From neuroscience to outer space, scientists churned out results with important implications for the future.
Now that the biggest political stories of the year have been ranked, inspected, and dissected, it's science's turn. Not all of the hundreds of thousands of research studies published this year produced far-reaching scientific breakthroughs, but a select few hold more promise than the rest.
Cancer research had the biggest year, according to the journal Science, which on Thursday released its list of the top 10 breakthroughs in scientific research of the year. Research several decades in the making on cancer immunotherapy, which targets the human immune system rather than tumors themselves, is finally producing promising results in clinical trials, the publication's announcement explains. The new treatments harness the power of the immune system by pushing T cells and other disease-fighting cells to attack tumors.
Cancer immunotherapy still has a ways to go until it reaches the hospital room. Right now, the treatment works only for some cancers and a few patients, but many cancer specialists are convinced that this is the start of a new, game-changing chapter in cancer research. So do a number of pharmaceutical companies, which have begun investing heavily in immunotherapy research.
Here are the rest of this year's biggest advances in research in the fields of …
Genetics. Discovered in bacteria, a gene-editing technique called CRISPR, which stands for Clustered Regularly Interspaced Short Palindromic Repeats, jumped to the operating table when researchers started using it to manipulate individual genes in the genomes of plant, animal, and human cells.
Alternative energy. A new kind of solar-cell material, called Perovskite cells, garnered attention because they are cheaper and easier to produce than what's inside traditional silicon cells. They're not yet as efficient as commercial solar cells, but once refined they could work twice as better.
Biology. Scientists used the structure of an antibody to design an immunogen, the main ingredient of vaccines, for a respiratory virus that sends millions of children younger than 5 to the hospital each year.
Neuroscience. A new imaging technique changed the way researchers studied the brain by rendering brain tissue transparent, making neurons and other types of cells more visible than ever before. The Stanford-developed technology, known as CLARITY, allows scientists to see a fully intact brain and its complex structures in all their three-dimensional glory. Many experiments on postmortem brains require cutting or slicing the organ to get a better look.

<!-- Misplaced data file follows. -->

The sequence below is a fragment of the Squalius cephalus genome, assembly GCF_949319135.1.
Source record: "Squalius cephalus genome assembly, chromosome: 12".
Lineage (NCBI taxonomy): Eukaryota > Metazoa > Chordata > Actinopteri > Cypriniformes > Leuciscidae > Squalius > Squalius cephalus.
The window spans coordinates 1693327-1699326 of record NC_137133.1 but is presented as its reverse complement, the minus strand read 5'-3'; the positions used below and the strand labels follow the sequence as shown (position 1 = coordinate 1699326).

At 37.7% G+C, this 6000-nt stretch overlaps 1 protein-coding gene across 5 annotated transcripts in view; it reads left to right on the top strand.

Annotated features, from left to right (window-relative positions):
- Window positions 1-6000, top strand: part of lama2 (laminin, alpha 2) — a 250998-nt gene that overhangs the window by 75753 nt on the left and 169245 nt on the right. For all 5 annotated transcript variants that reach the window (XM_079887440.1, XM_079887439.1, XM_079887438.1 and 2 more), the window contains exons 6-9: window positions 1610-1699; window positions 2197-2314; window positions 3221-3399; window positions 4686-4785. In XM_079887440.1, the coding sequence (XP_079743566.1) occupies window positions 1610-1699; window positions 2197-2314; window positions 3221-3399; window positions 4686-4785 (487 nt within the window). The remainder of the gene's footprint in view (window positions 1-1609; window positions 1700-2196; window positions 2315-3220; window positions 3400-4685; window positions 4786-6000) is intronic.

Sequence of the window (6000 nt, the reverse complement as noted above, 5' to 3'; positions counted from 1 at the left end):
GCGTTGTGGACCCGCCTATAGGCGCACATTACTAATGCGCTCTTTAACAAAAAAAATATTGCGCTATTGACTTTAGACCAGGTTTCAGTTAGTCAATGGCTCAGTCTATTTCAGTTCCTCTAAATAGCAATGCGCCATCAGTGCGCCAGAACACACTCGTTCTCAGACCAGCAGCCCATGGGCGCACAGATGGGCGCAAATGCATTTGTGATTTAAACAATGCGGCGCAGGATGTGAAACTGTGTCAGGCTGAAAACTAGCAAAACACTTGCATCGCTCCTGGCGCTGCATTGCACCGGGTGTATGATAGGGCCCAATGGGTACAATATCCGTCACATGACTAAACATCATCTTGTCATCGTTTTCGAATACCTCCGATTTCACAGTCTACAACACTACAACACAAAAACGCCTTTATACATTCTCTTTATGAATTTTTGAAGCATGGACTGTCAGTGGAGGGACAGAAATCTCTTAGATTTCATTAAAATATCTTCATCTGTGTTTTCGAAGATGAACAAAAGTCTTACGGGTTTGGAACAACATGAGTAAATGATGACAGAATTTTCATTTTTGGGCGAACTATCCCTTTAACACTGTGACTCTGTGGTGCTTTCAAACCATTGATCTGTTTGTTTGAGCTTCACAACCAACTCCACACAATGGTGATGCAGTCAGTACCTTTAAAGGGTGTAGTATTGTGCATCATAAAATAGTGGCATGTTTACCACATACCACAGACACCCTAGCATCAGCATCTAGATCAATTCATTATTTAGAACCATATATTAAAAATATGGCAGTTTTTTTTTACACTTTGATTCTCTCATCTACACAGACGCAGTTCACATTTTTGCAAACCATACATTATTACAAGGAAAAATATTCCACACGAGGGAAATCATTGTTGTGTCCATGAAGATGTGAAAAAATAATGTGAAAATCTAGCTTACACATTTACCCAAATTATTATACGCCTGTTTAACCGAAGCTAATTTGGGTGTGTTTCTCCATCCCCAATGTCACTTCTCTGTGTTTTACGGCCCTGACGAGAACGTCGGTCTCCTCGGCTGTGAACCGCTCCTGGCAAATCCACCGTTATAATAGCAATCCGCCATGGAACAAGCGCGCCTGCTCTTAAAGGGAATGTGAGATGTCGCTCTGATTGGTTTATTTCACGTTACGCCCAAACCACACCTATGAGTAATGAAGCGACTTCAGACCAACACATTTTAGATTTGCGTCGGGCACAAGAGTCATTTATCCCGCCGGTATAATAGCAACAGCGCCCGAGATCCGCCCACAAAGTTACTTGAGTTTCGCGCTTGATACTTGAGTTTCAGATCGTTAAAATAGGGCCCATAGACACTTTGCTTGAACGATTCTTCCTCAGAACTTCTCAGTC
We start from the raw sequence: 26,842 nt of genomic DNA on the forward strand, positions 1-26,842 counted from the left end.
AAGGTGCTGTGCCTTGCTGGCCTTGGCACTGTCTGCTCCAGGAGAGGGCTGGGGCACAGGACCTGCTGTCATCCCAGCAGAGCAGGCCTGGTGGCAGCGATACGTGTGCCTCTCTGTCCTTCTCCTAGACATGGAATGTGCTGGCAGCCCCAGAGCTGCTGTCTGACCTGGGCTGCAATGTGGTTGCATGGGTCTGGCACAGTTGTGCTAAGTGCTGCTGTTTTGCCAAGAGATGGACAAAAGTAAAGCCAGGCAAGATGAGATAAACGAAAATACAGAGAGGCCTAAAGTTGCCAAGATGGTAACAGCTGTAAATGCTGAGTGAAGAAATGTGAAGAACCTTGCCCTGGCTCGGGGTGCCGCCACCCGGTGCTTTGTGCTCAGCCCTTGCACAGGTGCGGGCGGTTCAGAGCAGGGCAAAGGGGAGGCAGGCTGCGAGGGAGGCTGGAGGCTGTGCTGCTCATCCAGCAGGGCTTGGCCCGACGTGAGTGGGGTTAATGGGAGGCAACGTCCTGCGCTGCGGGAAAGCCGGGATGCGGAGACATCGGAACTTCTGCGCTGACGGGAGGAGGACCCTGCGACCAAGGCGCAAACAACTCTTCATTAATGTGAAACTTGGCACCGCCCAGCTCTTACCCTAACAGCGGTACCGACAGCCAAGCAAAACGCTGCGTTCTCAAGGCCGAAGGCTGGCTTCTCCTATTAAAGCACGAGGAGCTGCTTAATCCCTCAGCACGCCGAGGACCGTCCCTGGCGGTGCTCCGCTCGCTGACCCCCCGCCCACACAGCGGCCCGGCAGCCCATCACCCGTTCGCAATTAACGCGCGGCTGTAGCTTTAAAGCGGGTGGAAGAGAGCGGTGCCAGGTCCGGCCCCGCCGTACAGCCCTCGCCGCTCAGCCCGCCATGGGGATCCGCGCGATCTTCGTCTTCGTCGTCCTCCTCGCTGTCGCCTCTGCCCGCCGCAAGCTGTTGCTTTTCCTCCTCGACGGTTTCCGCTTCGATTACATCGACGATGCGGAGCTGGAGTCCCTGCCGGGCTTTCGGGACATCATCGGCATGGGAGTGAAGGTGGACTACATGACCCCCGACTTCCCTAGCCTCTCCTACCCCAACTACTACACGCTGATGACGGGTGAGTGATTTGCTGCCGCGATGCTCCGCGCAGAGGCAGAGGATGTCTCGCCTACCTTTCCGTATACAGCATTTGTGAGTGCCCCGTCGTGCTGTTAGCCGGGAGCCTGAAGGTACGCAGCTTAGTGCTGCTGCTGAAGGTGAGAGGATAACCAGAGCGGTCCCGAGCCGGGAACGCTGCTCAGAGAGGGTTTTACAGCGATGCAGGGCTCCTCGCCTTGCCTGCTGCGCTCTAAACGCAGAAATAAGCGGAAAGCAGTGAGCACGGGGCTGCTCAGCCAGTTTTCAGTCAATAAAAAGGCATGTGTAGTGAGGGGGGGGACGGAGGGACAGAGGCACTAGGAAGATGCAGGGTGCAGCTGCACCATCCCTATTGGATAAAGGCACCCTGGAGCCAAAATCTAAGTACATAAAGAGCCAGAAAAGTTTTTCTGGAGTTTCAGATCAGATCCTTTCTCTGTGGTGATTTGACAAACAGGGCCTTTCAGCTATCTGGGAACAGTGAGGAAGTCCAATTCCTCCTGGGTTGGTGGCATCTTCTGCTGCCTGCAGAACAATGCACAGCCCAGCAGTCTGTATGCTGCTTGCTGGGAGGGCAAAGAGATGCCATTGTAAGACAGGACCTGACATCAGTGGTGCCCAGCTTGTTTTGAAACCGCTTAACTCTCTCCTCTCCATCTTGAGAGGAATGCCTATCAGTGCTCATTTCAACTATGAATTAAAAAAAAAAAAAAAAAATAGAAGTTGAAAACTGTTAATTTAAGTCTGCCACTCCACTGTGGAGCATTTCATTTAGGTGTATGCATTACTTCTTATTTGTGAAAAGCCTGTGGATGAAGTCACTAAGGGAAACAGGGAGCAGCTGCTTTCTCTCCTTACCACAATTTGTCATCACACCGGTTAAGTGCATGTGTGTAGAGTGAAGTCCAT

Anatomy. Researchers probably weren't following the trend of creating miniature versions of everything, like teacup pigs, but they succeeded in growing mini-human-like "organoids" in vitro. The small organs, including liver buds, kidneys, and even brains, provide better models for studying human disease than their animal equivalents.
Space. After a century of speculation, scientists finally confirmed that cosmic rays, high-energy particles that can reach Earth from anywhere in space, originate from debris clouds left behind by exploding stars, called supernovae. Fun fact: Cosmic rays can shoot protons through space at energies thousands of times greater than those in the most powerful particle accelerator on Earth.
Stem cells. Researchers successfully derived stem cells from cloned human embryos. The key to this achievement was hiding just inside our coffee mugs: caffeine. The drug stabilized molecules in delicate human egg cells, allowing scientists to carefully extract stem cells.
Sleep. Mice studies revealed that the brain "cleans" itself much more efficiently after bedtime. During sleep, the organ expands the channels between neurons, which allows more cerebrospinal fluid, a colorless, protective fluid that cushions the brain inside the skull, to flow through. This helps the brain restore and repair itself after a hard day's work of being awake. Moral of the study: Sleep is good for you.
Microbiology. Scientists concluded that humans can thank the old adage of "the whole is greater than the sum of its parts" for their well-being. Research on the trillions of bacterial cells that call the human body home revealed the crucial roles tiny microbes play in keeping us healthy. Turns out that microorganisms, the majority of which were labeled enemies of health and targeted for destruction, are actually our friends.
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